In a few weeks from now, the campaigning will begin for the Lok Sabha elections. And Dr Murli Manohar Joshi will be boasting to vast crowds across the country of how, by slashing the IIMs’ academic fees, he has made the country’s best management education accessible to the less-well-off and the poor. It will be a straight lie.
The decision to dramatically reduce the fees is unnecessary, stupid and dangerous. Unnecessary, because, one, the admission process of the IIMs, one of the toughest and fairest such tests in the world, makes no distinction between rich and poor. You could be the prime minister’s grandson, but you stand as much (or rather, as little) chance of getting in as a poor farmer’s son from Jhoomritelaiya. (I did not give this example for effect. I interview for IIM Calcutta every year, and a few years ago, I was privileged to recommend admission for an engineer whose father and elder brothers still tilled a small plot of land at Jhoomritelaiya.)
I, like every other alumnus of the IITs or IIMs, have personally known dozens of boys and girls from impoverished or rural backgrounds who have got into these premier institutes through sheer merit and transformed their own lives, and the lives of their families and communities. More than creating poster boys for Silicon Valley and Wall Street, this empowerment of thousands of disadvantaged Indians to reach their true potential is the signal achievement of the IITs and IIMs.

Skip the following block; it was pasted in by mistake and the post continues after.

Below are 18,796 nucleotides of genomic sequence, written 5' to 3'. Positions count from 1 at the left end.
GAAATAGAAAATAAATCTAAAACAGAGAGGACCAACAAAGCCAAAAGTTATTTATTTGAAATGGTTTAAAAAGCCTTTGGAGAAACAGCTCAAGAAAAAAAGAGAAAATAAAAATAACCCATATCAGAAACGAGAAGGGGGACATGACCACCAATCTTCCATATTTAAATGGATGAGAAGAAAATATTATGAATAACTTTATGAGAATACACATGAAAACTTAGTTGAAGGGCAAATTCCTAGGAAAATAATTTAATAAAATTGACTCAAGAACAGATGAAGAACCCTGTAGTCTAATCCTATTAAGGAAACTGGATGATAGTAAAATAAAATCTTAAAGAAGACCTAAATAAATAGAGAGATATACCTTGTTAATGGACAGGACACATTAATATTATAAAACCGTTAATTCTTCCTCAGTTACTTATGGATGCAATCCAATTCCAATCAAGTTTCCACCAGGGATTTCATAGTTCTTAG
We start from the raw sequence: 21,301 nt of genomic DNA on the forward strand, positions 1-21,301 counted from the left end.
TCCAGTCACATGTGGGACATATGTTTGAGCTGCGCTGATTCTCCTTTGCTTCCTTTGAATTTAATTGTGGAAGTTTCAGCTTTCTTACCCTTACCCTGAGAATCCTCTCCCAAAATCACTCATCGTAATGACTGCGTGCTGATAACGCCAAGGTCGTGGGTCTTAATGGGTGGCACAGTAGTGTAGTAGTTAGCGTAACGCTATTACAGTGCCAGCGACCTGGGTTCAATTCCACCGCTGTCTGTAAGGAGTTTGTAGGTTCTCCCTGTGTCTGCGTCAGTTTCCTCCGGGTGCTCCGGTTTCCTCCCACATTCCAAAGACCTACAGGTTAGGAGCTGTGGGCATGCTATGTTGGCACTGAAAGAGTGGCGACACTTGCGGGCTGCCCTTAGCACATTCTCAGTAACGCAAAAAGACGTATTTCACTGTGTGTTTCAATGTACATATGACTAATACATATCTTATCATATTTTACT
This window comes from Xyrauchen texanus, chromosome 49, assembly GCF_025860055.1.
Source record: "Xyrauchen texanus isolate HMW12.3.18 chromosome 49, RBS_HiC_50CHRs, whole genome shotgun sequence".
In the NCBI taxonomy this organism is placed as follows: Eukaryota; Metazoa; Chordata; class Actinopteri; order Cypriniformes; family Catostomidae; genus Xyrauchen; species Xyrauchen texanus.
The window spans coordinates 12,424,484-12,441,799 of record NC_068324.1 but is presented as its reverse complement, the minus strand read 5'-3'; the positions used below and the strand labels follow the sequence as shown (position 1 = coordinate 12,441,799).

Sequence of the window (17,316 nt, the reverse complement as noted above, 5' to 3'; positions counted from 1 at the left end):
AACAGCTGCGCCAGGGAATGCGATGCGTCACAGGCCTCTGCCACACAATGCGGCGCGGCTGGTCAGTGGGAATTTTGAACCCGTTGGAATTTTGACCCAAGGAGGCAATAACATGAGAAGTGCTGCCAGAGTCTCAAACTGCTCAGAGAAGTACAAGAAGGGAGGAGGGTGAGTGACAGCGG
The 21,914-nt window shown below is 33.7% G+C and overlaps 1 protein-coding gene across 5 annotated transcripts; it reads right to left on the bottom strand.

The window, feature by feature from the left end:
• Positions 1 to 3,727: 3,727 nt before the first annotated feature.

Two, no IIM alumnus I know has ever heard of someone getting an admission to an IIM and then not joining because he or she couldn’t afford it. If you do not have the money to pay the fees — and the fees, let’s admit it, are pretty steep (as they should be, more on that later) — you just walk into the nearest bank. An IIM offer letter is 24-carat collateral as far as any bank is concerned.
Since the early Nineties, when the government started cutting its subsidies to the IIMs, hundreds of students have availed of these loans and paid back the loan after they graduated. In fact, you need not take my word for it. Check the government’s latest India Shining ad. "By choosing to study further, I widen my knowledge," it reads. "By taking a loan for my education, I share the burden with my parents. By taking care of their savings, I help them live a richer life... I make my India shine. I am India Shining." The ad also mentions that anyone — for example, Murli Manohar Joshi — wishing to know more about educational loans at lower interest rates can email email@example.com.
The fee-slashing decision is stupid, because, by increasing the government subsidies to the IIMs to reduce the fees, it just ends up wasting some more taxpayers’ money.
In effect, each IIM student every year is now going to get an extra subsidy of Rs 1.2 lakh from your and my pockets. We are going to make the IIM product 80 per cent cheaper. But are you and I going to enjoy the benefits of that product? No. Those are going to be enjoyed by blue-chip corporations across the world who are going to recruit these hotshot MBAs.